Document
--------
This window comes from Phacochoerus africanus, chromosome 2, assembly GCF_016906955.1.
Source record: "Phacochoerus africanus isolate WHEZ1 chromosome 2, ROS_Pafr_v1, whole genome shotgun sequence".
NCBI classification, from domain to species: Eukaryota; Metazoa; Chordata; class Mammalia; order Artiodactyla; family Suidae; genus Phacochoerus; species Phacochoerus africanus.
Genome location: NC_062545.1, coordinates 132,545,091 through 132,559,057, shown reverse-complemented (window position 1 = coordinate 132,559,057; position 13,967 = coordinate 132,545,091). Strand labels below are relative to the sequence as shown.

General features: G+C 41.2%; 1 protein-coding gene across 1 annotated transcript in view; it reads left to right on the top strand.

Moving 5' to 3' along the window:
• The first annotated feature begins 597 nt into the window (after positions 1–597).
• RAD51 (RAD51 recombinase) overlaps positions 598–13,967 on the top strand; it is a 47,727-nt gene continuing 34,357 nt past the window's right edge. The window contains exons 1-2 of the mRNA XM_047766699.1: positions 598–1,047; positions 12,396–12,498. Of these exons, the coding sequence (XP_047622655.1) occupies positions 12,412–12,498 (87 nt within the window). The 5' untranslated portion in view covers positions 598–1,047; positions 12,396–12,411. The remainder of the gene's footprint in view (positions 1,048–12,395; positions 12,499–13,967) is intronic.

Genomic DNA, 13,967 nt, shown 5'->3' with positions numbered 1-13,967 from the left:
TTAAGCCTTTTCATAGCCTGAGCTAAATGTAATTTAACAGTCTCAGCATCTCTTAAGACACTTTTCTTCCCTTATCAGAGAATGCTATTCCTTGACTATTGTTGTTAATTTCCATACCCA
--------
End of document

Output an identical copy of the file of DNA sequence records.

This window comes from Phacochoerus africanus, chromosome 2, assembly GCF_016906955.1.
Source record: "Phacochoerus africanus isolate WHEZ1 chromosome 2, ROS_Pafr_v1, whole genome shotgun sequence".
NCBI classification, from domain to species: Eukaryota; Metazoa; Chordata; class Mammalia; order Artiodactyla; family Suidae; genus Phacochoerus; species Phacochoerus africanus.
Genome location: NC_062545.1, coordinates 132,545,091 through 132,559,057, shown reverse-complemented (window position 1 = coordinate 132,559,057; position 13,967 = coordinate 132,545,091). Strand labels below are relative to the sequence as shown.

General features: G+C 41.2%; 1 protein-coding gene across 1 annotated transcript in view; it reads left to right on the top strand.

Moving 5' to 3' along the window:
• The first annotated feature begins 597 nt into the window (after positions 1–597).
• RAD51 (RAD51 recombinase) overlaps positions 598–13,967 on the top strand; it is a 47,727-nt gene continuing 34,357 nt past the window's right edge. The window contains exons 1-2 of the mRNA XM_047766699.1: positions 598–1,047; positions 12,396–12,498. Of these exons, the coding sequence (XP_047622655.1) occupies positions 12,412–12,498 (87 nt within the window). The 5' untranslated portion in view covers positions 598–1,047; positions 12,396–12,411. The remainder of the gene's footprint in view (positions 1,048–12,395; positions 12,499–13,967) is intronic.

Genomic DNA, 13,967 nt, shown 5'->3' with positions numbered 1-13,967 from the left:
TTAAGCCTTTTCATAGCCTGAGCTAAATGTAATTTAACAGTCTCAGCATCTCTTAAGACACTTTTCTTCCCTTATCAGAGAATGCTATTCCTTGACTATTGTTGTTAATTTCCATACCCA